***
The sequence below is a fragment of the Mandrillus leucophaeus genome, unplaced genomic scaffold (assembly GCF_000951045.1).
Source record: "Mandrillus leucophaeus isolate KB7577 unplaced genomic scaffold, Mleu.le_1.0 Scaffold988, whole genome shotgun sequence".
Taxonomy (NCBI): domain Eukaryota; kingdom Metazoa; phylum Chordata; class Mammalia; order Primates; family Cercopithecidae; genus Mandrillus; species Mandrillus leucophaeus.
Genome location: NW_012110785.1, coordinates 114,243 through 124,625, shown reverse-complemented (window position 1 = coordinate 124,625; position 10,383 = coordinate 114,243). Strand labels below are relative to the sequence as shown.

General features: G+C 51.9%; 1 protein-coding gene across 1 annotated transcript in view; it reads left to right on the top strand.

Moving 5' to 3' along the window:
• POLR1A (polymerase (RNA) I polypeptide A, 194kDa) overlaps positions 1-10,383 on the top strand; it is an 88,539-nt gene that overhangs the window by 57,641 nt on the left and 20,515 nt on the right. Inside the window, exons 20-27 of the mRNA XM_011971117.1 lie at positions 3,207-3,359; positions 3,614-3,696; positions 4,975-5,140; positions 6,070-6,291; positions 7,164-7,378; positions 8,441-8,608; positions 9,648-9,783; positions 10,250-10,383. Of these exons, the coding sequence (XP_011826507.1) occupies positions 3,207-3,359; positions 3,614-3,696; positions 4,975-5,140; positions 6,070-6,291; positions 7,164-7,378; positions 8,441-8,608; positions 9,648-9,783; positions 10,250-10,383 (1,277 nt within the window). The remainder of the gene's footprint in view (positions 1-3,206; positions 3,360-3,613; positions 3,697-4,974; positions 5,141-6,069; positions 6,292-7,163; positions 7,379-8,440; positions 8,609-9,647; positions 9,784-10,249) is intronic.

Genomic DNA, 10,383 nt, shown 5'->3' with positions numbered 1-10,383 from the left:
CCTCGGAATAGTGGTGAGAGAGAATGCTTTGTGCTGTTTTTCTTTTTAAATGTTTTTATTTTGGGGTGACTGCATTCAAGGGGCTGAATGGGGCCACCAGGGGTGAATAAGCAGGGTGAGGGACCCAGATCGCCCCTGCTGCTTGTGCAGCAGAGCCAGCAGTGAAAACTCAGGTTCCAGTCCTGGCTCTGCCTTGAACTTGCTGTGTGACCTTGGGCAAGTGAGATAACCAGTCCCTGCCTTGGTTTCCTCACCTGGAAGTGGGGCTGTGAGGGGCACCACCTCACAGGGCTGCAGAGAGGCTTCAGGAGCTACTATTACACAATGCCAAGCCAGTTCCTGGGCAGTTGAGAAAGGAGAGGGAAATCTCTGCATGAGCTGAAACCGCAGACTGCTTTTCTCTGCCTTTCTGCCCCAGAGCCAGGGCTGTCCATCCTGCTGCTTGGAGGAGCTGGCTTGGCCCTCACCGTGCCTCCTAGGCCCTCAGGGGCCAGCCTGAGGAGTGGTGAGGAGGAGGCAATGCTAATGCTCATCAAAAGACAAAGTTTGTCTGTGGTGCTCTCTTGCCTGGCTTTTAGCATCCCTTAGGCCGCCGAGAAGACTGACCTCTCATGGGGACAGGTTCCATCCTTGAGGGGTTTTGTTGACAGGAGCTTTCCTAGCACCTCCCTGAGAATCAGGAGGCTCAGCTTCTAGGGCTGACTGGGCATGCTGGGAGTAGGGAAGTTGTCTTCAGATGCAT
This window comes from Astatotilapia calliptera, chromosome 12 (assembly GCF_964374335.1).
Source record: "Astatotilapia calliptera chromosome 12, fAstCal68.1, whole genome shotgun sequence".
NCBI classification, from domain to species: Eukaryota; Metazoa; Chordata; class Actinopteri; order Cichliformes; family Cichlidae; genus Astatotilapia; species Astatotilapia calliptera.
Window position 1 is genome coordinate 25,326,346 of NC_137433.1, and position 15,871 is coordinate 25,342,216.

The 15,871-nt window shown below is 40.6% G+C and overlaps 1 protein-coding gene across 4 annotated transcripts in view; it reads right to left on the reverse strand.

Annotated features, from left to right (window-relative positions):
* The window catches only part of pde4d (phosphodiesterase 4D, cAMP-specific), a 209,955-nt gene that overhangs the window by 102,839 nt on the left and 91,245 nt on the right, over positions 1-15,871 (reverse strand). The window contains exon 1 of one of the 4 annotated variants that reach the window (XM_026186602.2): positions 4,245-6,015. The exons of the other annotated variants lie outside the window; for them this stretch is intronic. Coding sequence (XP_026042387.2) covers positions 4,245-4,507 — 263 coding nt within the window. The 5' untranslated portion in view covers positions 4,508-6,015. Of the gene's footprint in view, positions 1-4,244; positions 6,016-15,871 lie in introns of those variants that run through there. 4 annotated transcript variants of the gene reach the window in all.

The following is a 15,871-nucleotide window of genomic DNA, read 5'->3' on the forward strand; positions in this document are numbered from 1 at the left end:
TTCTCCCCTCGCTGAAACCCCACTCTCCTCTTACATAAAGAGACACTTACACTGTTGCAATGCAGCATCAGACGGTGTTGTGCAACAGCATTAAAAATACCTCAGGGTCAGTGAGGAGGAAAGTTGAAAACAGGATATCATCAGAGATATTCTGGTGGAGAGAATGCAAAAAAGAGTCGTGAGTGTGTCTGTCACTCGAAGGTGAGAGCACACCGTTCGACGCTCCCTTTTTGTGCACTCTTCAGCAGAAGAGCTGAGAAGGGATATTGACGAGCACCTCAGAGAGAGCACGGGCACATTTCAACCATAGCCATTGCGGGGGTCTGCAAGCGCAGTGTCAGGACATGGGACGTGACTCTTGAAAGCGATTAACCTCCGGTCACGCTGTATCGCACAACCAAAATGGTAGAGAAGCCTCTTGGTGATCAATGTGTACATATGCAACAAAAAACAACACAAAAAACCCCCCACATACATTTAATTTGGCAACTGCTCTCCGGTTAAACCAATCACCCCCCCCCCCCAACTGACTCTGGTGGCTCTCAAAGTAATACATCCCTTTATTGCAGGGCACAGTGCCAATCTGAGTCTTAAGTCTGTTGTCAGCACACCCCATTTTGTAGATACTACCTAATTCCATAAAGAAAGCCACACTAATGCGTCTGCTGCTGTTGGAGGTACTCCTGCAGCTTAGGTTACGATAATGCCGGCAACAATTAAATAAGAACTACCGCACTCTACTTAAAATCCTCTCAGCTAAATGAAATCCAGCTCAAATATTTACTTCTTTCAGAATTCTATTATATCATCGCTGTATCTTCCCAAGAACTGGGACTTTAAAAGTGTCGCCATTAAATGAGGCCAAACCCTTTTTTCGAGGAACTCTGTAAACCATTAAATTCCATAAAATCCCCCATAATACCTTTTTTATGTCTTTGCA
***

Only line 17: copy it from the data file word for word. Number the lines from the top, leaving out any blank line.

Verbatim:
The following is a 15,871-nucleotide window of genomic DNA, read 5'->3' on the forward strand; positions in this document are numbered from 1 at the left end: